' , 'Cogito ergo Sum
', just like the reasonings of all rationalists after Descartes like Kant and, apparently Walter Russel.
Anyway, I do agree with Holiday in the sense that what we percieve is not equal to the thing-in-itself, not taht there is no thing-in-itself, but I am not exactly clear on what he means with the quoted statement.
And so I figure that actuality in its purest sense should be completely objective, and therefore I don't think would exist.
I think that Holiday has arrived at this conclusion by the thought that actuality is the same as that which is percieved. It is not. Actuality is the state of affairs which exists (usually ment as in 'the now'). If, as Holiday states, that actuality does not exist, then potentiality does not exist either because atuality is an expression of potentiality. Nothing could be observed because there would be noting that can observe.
So, I do agree with Holiday that actuality is not the foundation of what exists, but merely an expression of that thing-in-itself and in that sense part of which exists. Therefore I do not think it does not exist. It is merely the current expression of the thing in itself; the thing-in-itself in one of its possible forms (not meaning to point to Aristotle's 'forms').
Solution to the problem
As stated above it becomes hard to be able to state with any kind of certainty that what we percieve actually exists. Immanuel Kant called himself a transcendetal idealist
. He used the term to say that although he was not absolutely sure that what he percieved existed in reality he thought that, at the very least, there was something on which our perceptions were based. He therefore called himself an idealist because no proof of this can ever be attained.
The reason he believed that something does exist on which our perceptions were based is because of the fact that if everything did sprout from his own imagination at the very least his own imagination did exist (as Descartes reasoned). So, however different what actually existed was from what he percieved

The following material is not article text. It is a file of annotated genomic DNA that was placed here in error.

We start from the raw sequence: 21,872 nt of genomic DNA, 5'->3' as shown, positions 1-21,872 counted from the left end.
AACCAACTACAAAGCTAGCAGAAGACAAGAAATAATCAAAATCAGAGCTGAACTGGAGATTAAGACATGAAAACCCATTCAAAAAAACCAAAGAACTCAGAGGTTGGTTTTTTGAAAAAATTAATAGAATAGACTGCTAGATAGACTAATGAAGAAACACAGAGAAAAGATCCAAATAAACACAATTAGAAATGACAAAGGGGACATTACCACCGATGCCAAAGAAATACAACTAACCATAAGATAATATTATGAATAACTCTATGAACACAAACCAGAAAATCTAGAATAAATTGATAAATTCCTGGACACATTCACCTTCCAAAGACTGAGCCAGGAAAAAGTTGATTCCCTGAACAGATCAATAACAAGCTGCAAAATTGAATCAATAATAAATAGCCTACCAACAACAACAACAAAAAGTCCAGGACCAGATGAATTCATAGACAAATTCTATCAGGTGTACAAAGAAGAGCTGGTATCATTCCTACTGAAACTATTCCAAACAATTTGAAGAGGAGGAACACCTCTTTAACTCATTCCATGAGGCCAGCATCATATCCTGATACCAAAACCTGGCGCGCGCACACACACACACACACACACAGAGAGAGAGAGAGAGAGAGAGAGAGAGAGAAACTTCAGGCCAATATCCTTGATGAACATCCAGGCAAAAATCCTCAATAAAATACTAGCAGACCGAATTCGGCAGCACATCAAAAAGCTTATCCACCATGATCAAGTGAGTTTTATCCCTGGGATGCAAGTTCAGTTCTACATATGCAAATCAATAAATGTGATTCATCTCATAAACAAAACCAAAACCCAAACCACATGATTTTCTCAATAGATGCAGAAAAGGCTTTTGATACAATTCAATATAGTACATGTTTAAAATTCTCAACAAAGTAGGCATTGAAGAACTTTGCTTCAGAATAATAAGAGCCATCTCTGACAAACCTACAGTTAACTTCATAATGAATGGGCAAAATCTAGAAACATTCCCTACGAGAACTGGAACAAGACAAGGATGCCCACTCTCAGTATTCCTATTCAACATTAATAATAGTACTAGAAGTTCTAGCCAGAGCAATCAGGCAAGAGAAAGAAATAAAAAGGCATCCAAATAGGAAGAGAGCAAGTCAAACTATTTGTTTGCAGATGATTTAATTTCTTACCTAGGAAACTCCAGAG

he could state that at thevery a thing-in-itself
necessarily exists. Whether or not the thing-in-itself is merely that which percieves or many things-in-themselves exist is perhaps a matter of semantics, Kant believed many things in themselves exist though. The reason for this is that potentiality because of its very nature is bound(ry)less, which necessarily facilitates an unending and unlimited actuality; although all can be seen as one thing-in-itself.
So, there you have it, even if our standing or our way of percieveing deforms everything which exists because we are a part of it instead of have a standing outside of it which creates a subjective thought-object of it in our minds, a thing-in-itself, must, at the very least, exist.
Well, I hope this will clear matters up a little. I think the above is the reasoning Holiday followed and I think this post may point him and others to the difficulties and and nuances of understanding that which exists around us at least so much as to start scratching the surface.
I have not been as complete in my post as I wanted. It is 04.00 AM here. I am having a quiet nightshift.
If there are any parts I have not been sufficiently clear about, please feel free to ask. I will try to elaborate as much as I can. Bear in mind that I am a human as well though, so my perceptions are as distorted as those of yourself.
I think a noteworthy theory is the one the maya held. Maya means illusion. The maya named themselves illusion, thereby signaling that they thought of their physical presence was merely illusion. Apparently they thought something else was more real than actuality.Perhaps this theory is closest to what Holiday ment with his post. Their theories on time
suggest that they did seperate between potentiality and actuality
. This would become a totally different discussion though...albeit an interesting one.